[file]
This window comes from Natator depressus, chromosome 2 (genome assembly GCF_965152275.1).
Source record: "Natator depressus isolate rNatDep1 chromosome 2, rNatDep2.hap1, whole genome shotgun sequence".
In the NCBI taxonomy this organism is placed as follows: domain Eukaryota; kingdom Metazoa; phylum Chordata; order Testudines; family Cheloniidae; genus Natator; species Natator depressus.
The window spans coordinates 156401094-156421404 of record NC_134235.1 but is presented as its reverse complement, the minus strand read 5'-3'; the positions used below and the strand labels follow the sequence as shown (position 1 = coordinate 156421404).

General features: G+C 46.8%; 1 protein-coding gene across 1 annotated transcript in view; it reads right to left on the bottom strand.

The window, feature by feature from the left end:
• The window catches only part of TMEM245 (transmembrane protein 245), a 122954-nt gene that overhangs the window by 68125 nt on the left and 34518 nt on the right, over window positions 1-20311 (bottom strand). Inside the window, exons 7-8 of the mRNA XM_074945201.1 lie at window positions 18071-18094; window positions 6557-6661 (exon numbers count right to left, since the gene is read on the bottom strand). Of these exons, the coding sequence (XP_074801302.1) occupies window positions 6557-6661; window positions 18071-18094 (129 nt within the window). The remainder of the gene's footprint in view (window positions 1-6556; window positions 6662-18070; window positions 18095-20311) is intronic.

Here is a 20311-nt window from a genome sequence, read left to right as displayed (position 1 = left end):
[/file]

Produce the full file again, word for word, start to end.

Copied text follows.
This window comes from Natator depressus, chromosome 2 (genome assembly GCF_965152275.1).
Source record: "Natator depressus isolate rNatDep1 chromosome 2, rNatDep2.hap1, whole genome shotgun sequence".
In the NCBI taxonomy this organism is placed as follows: domain Eukaryota; kingdom Metazoa; phylum Chordata; order Testudines; family Cheloniidae; genus Natator; species Natator depressus.
The window spans coordinates 156401094-156421404 of record NC_134235.1 but is presented as its reverse complement, the minus strand read 5'-3'; the positions used below and the strand labels follow the sequence as shown (position 1 = coordinate 156421404).

General features: G+C 46.8%; 1 protein-coding gene across 1 annotated transcript in view; it reads right to left on the bottom strand.

The window, feature by feature from the left end:
• The window catches only part of TMEM245 (transmembrane protein 245), a 122954-nt gene that overhangs the window by 68125 nt on the left and 34518 nt on the right, over window positions 1-20311 (bottom strand). Inside the window, exons 7-8 of the mRNA XM_074945201.1 lie at window positions 18071-18094; window positions 6557-6661 (exon numbers count right to left, since the gene is read on the bottom strand). Of these exons, the coding sequence (XP_074801302.1) occupies window positions 6557-6661; window positions 18071-18094 (129 nt within the window). The remainder of the gene's footprint in view (window positions 1-6556; window positions 6662-18070; window positions 18095-20311) is intronic.

Here is a 20311-nt window from a genome sequence, read left to right as displayed (position 1 = left end):